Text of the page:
Vauxhall Astra hatchback - MPG, running costs & CO2
The Vauxhall Astra boasts advanced three-cylinder diesel engines that promise superb efficiency
Low running costs continue to be a very high priority for family buyers and company-car drivers – who between them will make up a large proportion of Astra owners. Vauxhall has catered to this with a range of efficient turbocharged petrol and diesel engines for the Astra, all offering a decent balance between performance and fuel-efficiency.
The engine line-up was completely swapped over for the facelift in 2019, ushering in a new generation of three-cylinder engines, but unlike some rivals these manage their economy figures without electrification.
Vauxhall Astra MPG & CO2
Unsurprisingly, the diesel versions of the Astra should be the cheapest to run, and Vauxhall claims an impressive 65.7mpg fuel economy and CO2 emissions from 113-114g/km for a low Benefit-in-Kind company-car tax rating.
This drops slightly for the 120bhp version of the 1.5-litre Turbo D engine with a nine-speed automatic gearbox, falling to 56.5mpg with emissions of 133g/km. With a six-speed manual, the more potent diesel isn't noticeably more costly to run than the entry version, with figures of up to 64.2mpg and emissions starting from 115g/km.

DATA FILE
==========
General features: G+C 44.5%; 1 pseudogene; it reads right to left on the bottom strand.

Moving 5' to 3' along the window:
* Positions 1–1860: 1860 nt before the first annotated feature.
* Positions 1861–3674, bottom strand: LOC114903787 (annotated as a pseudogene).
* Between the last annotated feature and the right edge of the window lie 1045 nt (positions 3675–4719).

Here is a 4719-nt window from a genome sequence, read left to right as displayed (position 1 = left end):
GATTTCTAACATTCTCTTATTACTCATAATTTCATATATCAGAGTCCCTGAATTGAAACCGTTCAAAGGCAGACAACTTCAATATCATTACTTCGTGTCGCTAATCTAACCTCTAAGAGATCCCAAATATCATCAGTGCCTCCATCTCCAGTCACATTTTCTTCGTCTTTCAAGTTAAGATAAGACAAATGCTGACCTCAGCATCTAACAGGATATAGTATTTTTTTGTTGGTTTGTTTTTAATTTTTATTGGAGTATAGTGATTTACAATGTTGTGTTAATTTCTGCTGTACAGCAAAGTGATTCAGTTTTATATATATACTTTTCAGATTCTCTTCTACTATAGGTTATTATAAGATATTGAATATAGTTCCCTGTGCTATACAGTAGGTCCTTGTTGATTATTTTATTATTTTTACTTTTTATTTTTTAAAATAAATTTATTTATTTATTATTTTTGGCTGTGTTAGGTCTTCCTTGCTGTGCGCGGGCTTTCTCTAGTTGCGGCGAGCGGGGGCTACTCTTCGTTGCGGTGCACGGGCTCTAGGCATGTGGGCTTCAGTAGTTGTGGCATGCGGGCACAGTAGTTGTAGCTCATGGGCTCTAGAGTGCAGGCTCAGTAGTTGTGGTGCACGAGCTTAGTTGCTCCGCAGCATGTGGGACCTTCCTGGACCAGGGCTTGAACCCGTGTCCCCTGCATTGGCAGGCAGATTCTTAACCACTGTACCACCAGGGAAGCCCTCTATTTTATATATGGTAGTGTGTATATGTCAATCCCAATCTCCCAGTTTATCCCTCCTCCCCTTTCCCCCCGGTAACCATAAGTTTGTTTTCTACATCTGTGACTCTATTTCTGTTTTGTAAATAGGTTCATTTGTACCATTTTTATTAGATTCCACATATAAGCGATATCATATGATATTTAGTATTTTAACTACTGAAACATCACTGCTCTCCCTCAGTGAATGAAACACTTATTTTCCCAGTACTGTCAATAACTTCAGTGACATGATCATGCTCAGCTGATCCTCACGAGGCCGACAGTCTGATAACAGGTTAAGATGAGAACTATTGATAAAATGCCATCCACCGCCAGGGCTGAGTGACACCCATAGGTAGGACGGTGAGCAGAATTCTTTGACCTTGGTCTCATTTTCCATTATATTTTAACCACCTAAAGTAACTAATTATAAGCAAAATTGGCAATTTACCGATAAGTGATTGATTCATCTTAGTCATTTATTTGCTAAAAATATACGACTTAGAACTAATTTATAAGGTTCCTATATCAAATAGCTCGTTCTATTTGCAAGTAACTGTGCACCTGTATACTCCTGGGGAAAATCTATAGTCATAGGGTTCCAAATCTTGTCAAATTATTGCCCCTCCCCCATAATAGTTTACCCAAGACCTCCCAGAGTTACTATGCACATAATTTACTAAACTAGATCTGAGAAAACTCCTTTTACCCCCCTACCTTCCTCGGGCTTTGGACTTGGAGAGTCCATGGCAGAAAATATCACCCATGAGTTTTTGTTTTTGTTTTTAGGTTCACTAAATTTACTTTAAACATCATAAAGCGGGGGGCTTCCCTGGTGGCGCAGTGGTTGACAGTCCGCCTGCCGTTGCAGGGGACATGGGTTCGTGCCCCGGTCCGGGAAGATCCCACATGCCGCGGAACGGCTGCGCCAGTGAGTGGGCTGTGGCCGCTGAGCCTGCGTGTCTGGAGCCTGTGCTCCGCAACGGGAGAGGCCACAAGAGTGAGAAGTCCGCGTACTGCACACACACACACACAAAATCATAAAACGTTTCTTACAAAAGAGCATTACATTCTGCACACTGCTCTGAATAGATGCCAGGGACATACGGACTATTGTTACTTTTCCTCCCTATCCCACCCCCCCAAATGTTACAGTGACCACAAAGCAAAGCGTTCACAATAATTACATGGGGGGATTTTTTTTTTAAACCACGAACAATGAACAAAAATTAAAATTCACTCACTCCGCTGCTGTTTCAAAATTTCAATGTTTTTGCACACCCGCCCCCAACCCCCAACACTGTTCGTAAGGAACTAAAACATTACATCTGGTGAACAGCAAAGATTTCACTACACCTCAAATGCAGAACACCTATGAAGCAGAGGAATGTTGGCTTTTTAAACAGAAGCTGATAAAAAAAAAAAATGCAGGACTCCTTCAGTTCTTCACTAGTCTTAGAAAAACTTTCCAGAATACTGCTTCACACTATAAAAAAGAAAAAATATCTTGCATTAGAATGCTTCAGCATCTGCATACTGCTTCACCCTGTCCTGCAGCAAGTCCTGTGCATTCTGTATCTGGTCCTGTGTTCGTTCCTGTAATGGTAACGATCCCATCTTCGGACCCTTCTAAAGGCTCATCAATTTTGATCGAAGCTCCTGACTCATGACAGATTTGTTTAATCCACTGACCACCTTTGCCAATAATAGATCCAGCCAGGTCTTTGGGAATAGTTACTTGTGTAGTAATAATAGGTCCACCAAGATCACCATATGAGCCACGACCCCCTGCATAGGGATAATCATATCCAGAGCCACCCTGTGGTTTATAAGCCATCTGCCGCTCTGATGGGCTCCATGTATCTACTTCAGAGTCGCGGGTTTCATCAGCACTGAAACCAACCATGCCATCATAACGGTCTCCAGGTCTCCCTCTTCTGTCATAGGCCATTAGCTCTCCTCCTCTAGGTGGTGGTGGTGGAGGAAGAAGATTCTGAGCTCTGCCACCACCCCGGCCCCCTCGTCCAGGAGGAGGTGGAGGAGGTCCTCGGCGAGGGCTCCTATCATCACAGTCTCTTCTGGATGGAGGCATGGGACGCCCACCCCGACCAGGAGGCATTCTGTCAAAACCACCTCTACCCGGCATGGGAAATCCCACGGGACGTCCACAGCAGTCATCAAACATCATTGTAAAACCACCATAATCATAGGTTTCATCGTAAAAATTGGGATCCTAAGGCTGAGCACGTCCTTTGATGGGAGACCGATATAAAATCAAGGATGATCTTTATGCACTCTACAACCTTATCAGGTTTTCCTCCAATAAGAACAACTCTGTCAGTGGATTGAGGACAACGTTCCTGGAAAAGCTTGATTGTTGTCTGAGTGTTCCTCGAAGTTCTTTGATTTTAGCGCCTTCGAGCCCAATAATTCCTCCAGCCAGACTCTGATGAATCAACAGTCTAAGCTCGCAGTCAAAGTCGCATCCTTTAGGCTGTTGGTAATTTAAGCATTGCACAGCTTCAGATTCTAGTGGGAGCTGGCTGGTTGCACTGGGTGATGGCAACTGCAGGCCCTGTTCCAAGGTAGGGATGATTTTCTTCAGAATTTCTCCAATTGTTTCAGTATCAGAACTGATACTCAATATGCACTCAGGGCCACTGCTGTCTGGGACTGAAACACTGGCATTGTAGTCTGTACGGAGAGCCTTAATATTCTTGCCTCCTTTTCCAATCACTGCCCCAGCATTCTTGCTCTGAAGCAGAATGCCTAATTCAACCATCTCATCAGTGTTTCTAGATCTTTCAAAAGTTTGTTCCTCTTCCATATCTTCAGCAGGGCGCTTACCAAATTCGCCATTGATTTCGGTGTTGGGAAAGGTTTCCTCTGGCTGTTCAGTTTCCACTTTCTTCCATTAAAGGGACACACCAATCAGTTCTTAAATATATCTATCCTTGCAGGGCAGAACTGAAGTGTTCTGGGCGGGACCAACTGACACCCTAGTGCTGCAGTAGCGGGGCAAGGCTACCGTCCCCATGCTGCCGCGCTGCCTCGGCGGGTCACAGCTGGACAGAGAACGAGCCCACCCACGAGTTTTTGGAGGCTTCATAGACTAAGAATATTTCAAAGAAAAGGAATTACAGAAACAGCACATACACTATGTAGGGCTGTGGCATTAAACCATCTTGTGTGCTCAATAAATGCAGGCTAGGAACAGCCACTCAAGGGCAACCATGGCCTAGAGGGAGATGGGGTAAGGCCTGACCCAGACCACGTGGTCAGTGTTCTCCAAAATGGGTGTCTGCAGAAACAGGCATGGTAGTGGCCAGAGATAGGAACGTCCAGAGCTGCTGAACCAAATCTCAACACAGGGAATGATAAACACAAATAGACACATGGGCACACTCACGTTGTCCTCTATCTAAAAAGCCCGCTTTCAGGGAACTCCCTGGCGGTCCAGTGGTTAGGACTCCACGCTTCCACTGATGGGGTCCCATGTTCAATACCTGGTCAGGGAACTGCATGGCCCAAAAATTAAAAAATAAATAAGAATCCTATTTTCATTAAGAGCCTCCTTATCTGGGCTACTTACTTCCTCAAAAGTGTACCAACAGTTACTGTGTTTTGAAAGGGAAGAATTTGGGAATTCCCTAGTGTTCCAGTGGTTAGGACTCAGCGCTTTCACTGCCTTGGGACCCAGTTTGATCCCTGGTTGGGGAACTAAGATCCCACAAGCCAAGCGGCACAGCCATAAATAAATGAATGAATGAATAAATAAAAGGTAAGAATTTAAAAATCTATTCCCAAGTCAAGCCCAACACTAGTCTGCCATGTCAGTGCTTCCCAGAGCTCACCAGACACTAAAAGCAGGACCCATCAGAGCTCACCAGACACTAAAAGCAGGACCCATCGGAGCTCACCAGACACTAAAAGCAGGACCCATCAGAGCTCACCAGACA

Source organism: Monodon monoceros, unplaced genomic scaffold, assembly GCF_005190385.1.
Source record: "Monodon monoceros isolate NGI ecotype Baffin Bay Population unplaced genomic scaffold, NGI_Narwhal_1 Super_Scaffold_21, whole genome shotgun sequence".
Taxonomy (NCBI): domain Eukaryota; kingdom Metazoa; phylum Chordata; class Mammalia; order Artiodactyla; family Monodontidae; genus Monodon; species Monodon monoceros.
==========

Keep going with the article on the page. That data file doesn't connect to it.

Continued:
Low-mileage (below 12,000 or so a year) drivers should go for a petrol model. All three versions of the fuel-efficient 1.2-litre Turbo can return up to 54.3mpg and emit between 119-126g/km of CO2, for similarly decent BiK ratings. The 1.4-litre with a 'Stepless' automatic gearbox managed up to 50.4mpg, but is no longer available.
All Astras face standard annual rate VED (tax) costs, with no surcharge, thanks to the Astra's price being comfortably below the £40,000 threshold.
Insurance groups for the facelifted Astra, with its new engines, are pretty similar to the pre-facelift model. It ranges from group 14 out of 50 for the least powerful petrol version in SRi Nav trim, up to group 20 for the cheapest trim levels with the 120bhp diesel engine, so cover shouldn’t break the bank no matter which one you go for.
The Astra comes with the same three-year/60,000-mile warranty that’s offered on all new Vauxhalls, which looks a bit sparse next to the five and seven-year plans of key rivals the Hyundai i30 and Kia Ceed. Unfortunately, Vauxhall’s ‘Lifetime’ 100,000-mile warranty is now a thing of the past, but an extended warranty can be purchased once the original cover runs out, protecting you from repair costs for up to 100,000 miles.
Every engine in the Astra range requires servicing after 20,000 miles or annually, so the latter is more likely unless you're a particularly high-mileage driver. Vauxhall offers service plans, including Vauxhall Care, which costs around £20 per month. This covers the first three services, three years of roadside assistance and the first MOT.